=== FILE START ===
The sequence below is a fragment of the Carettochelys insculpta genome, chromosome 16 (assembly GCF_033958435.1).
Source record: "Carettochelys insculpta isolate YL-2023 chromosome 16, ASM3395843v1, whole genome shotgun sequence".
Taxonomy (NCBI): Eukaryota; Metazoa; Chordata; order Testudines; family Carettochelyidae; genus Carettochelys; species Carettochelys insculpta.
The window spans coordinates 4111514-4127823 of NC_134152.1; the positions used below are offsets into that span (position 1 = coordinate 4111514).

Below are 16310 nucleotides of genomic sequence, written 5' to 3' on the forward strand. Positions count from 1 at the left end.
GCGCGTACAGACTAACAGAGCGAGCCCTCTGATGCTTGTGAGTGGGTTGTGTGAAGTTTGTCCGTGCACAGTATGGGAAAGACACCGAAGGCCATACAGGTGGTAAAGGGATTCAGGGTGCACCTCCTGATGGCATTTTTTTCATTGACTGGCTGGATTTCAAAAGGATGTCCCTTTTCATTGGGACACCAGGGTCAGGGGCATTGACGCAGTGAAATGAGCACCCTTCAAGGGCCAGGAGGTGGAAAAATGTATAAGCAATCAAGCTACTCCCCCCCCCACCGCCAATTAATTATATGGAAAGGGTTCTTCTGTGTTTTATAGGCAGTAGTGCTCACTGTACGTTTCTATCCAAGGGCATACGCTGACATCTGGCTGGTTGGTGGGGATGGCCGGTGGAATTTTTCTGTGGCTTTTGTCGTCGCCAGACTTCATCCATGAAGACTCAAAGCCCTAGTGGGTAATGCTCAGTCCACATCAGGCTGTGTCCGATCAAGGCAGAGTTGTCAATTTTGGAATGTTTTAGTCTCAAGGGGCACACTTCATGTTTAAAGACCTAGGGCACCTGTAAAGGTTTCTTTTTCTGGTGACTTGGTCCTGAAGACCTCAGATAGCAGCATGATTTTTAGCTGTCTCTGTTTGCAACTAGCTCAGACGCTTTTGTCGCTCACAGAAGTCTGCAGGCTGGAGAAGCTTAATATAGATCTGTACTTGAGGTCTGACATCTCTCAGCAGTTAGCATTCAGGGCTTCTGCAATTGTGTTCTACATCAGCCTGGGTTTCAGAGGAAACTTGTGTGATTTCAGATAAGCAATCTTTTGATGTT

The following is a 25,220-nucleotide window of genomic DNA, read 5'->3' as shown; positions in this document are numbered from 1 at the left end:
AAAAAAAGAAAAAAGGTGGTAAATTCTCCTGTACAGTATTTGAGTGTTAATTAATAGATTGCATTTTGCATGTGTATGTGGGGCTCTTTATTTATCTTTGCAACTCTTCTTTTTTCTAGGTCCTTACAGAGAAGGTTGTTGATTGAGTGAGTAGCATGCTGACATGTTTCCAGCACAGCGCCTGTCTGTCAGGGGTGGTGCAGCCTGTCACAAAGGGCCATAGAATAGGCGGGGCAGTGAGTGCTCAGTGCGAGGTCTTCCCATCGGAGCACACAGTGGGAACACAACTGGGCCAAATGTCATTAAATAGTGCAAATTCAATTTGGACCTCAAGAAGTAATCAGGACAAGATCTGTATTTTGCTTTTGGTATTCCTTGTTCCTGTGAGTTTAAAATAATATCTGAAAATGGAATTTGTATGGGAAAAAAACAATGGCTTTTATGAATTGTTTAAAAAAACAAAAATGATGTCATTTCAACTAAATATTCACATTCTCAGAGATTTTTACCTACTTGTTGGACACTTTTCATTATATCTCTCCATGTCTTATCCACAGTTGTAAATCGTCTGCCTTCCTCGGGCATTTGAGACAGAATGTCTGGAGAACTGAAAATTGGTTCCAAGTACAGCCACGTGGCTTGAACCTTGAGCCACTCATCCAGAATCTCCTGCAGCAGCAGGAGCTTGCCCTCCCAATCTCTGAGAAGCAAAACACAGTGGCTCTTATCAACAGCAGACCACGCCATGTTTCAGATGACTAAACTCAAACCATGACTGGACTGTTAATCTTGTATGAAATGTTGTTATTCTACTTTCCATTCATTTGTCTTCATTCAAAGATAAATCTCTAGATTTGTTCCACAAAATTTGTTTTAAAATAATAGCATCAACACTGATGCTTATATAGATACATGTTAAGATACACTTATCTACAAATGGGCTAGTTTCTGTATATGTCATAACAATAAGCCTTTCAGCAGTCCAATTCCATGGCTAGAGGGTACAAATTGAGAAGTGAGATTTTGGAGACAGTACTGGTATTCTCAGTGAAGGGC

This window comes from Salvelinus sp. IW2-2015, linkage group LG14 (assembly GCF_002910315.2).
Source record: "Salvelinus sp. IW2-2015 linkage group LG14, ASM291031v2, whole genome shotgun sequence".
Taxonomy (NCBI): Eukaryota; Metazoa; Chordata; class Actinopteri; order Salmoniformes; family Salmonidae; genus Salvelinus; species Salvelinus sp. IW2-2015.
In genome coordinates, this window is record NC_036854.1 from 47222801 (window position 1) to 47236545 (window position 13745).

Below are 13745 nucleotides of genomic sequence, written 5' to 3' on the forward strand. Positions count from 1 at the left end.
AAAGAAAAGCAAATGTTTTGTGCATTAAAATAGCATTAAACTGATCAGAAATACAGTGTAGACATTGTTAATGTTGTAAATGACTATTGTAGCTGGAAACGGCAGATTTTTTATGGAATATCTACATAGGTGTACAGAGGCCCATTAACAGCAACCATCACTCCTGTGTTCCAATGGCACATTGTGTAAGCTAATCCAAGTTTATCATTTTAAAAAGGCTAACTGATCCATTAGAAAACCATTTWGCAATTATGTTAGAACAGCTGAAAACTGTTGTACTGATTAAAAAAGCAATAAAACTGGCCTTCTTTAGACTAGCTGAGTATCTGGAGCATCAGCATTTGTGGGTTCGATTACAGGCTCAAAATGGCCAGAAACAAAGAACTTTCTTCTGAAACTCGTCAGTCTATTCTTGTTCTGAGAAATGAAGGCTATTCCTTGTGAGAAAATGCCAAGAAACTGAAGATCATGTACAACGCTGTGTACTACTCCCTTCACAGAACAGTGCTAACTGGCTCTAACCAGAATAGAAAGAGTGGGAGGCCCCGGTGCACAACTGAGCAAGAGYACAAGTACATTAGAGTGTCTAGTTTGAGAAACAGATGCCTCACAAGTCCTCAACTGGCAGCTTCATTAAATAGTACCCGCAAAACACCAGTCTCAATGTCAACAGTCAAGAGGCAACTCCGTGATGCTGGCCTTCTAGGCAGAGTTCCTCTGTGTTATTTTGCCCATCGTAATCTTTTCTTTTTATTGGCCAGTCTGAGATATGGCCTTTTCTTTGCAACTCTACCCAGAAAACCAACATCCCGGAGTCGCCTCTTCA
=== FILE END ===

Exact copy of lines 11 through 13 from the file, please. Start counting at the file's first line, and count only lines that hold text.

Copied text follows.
Taxonomy (NCBI): Eukaryota; Metazoa; Chordata; class Actinopteri; order Salmoniformes; family Salmonidae; genus Salvelinus; species Salvelinus sp. IW2-2015.
In genome coordinates, this window is record NC_036854.1 from 47222801 (window position 1) to 47236545 (window position 13745).

Below are 13745 nucleotides of genomic sequence, written 5' to 3' on the forward strand. Positions count from 1 at the left end.